Grace studied art history at a prestigious art school in New York and had worked for an estate appraiser, so when a series of drunken hijinks left Riley owing money, they hatched the plan to rob the Wynne House, an estate in their hometown. Grace’s research leads her to discover that a small oil painting at Wynne House is rare and more than enough to get them out of trouble. They plan for Riley to reproduce the painting, after which they’d slip his copy in place of the original and escape to Europe. A fool proof plan, except for the fact that Grace and Alls spend forbidden night together, can’t deny their attraction any longer, and the two secretly arrange their escape.

But Grace ends up betraying both men, and now she has every reason to expect them to turn up on her doorstep, demanding … what, exactly? There’s no reason to spoil your reading of this suspenseful novel, but suffice it to say, Grace turns chameleon and becomes someone else again.

girl last seenNina Laurin’s Girl Last Seen is a novel that attempts to look at a girl on the milk carton after her rescue. And it’s not pretty. Laine, formerly Ella Santos, was held for nearly three years in a basement. Raped and tortured. Although Laine says, “Normal is something you can fake really well, if you try hard enough,” she isn’t doing a good job of it. Battling PTSD and anxiety, medicating herself with both legal and illegal prescriptions, and drinking to forget, Laine can barely hold on to her two jobs. Her shame runs deep, and her life is a mess. When ten-year-old Olivia Shaw disappears, now thirteen years after her own kidnapping, Laine finds herself drawn into the investigation.

Police suspect that the Laine’s kidnapper just might be the same man who abducted Olivia. The officer who rescued Laine ten years ago, detective Sean Ortiz, is working the Shaw case, convinced that this time the perpetrator will be caught with her help. Or could the Olivia’s kidnapper be Laine herself? Because Olivia Shaw is Laine’s daughter, conceived in rape, and taken away from her at birth. Trusting no one, Laine takes it upon herself to find Olivia and her search brings up demons in her past she had long sought to exorcise.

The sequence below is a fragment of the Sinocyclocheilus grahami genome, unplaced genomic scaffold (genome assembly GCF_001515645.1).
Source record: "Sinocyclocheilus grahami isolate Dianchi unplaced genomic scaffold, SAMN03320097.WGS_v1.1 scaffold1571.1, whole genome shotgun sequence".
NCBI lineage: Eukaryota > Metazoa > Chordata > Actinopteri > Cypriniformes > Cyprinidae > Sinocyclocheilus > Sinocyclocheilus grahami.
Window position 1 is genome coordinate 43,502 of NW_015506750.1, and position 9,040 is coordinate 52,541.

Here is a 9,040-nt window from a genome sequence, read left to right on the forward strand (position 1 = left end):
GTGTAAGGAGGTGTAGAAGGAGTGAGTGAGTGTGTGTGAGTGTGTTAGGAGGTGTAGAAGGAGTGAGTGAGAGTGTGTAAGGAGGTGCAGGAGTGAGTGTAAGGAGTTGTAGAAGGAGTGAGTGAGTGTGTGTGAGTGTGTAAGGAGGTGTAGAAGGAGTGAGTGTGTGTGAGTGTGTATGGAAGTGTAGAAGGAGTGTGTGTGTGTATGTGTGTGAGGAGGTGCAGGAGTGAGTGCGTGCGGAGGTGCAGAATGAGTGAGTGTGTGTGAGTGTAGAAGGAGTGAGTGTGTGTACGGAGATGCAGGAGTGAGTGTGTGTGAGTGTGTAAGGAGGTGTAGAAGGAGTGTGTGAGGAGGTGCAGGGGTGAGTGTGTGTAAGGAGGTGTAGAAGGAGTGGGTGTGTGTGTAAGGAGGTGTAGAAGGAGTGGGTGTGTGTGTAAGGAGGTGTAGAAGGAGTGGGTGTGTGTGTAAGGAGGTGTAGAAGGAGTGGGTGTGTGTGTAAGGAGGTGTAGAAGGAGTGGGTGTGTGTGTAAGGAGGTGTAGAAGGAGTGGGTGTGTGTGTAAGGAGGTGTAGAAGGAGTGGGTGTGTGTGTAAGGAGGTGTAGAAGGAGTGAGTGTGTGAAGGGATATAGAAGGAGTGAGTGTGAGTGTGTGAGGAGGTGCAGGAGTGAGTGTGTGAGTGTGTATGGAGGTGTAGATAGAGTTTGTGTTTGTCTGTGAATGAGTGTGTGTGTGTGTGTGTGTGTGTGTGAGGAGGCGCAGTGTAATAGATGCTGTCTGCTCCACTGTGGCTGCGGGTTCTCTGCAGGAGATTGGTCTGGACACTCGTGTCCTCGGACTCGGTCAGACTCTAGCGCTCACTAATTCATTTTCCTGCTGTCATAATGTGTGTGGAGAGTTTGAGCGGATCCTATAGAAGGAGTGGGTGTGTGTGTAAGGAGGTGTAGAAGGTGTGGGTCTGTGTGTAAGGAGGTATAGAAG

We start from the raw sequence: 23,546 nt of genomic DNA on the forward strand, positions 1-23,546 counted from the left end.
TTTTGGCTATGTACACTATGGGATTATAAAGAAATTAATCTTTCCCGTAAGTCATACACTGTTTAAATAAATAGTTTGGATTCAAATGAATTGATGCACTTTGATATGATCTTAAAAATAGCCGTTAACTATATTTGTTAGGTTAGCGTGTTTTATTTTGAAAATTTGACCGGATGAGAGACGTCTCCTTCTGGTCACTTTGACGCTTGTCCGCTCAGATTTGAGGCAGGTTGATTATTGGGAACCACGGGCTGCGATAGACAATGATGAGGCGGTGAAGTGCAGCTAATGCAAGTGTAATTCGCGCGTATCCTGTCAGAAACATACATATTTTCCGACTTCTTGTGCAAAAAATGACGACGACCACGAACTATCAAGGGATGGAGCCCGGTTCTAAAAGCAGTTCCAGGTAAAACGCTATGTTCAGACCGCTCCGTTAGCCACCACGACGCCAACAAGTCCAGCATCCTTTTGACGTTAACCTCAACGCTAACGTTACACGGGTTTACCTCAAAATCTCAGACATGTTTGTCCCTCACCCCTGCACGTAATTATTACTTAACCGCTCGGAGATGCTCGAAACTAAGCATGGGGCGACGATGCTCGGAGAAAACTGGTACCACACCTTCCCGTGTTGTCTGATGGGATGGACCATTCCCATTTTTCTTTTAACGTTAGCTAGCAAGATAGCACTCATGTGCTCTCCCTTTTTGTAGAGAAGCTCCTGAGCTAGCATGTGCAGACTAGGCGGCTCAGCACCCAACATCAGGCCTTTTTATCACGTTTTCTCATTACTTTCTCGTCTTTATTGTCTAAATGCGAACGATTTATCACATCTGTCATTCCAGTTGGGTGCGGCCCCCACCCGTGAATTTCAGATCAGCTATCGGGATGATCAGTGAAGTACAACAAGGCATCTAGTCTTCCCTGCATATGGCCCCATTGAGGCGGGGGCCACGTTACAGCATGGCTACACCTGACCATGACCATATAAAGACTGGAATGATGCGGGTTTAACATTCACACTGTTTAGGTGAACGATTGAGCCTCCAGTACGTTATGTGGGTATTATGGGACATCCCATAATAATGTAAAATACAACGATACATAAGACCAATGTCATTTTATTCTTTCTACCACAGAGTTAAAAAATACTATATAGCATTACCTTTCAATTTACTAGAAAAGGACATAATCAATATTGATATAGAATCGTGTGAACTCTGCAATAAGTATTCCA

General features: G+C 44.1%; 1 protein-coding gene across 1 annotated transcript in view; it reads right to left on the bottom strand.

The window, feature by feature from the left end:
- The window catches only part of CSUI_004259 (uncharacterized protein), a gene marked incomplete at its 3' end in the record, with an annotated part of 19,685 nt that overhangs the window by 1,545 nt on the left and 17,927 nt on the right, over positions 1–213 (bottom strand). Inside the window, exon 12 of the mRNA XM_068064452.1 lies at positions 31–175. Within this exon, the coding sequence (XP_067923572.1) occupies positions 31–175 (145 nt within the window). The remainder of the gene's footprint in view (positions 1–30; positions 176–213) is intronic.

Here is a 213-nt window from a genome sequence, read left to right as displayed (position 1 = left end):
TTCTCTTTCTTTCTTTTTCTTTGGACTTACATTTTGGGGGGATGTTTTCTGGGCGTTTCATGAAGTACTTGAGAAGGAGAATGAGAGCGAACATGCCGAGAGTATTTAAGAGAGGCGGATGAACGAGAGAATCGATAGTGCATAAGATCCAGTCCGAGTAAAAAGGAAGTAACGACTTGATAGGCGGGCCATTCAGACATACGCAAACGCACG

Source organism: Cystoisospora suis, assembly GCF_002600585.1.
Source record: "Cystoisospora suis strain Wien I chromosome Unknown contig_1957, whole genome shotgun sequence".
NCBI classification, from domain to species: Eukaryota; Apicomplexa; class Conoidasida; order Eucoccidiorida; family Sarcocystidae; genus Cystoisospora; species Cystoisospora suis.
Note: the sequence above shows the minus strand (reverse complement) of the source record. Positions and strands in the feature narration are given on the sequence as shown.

Sometimes the characters Laine and Sean seemed to lack authenticity–their responses and reactions to situations fell short of how I’d expect individuals to act. It got so that whenever Laine swallowed yet another pill or drank herself into a stupor again, I found myself more bored than concerned. But Girl Last Seen is a story of recovery (in more ways than one) and redemption, and in that sense, it’s a worthwhile read.

 

Anything Is Possible: review

Anything Is Possible
Elizabeth Strout
Random House

anything is possibleYears ago I was a bit put off by writer Elizabeth Strout’s novel Olive Kitteridge: great writing, stunning insight–but Olive was so … unlikable. (And I know, I know, the novel won the Pulitzer, so who am I to talk?!) But I tried her again with Burgess Boys (there was that Pulitzer, after all) and wasn’t disappointed. After My Name is Lucy Barton I was convinced like so many others that a Strout novel was a great read–but her latest novel Anything is Possible is a masterpiece.

Strout exposes the dark side of human nature in an achingly beautiful way. So, yes, we do find Linda Peterson-Cornell’s voyeurism distasteful and her tacit approval of her husband, a sexual predator, despicable.  But then Linda’s sister Patty–painfully obese, a virgin throughout her marriage, faithfully caring for an elderly mother with dementia–pulls aside the curtain of their childhood, and somehow we understand. Maybe even absolve. We meet Lucy Barton again (now a famous author), as she visits with her brother Pete and sister Vicky. They tiptoe around family secrets at first, then begin to survey the damage their parents had wracked on them. And Charley Macauley who pays for sex and then discovers that maybe he has paid for love; Mary, who left a philandering husband after her heart attack to take up with a lover nearly twenty years her junior in Italy.

Strout takes the stories of broken people and makes them our stories too. Because we all, in some way or another, carry our wounds into the relationships we enter into. And whether we like it or not, because we are flawed, we often end up hurting the very people we love the most. Hopefully not to the extent of Strout’s characters, and hopefully we find the same redemption many of them do. But anything is possible.

Too close to home: Evensong (review)

Evensong (NetGalley)
Kate Southwood
G.W. Norton

evensong by Kate SouthwoodLast December my money market company sent me a cheery email reminding me to file for a required distribution–they also told me my estimated life expectancy was 27.5 years. Merry Christmas to you, too, Fidelity!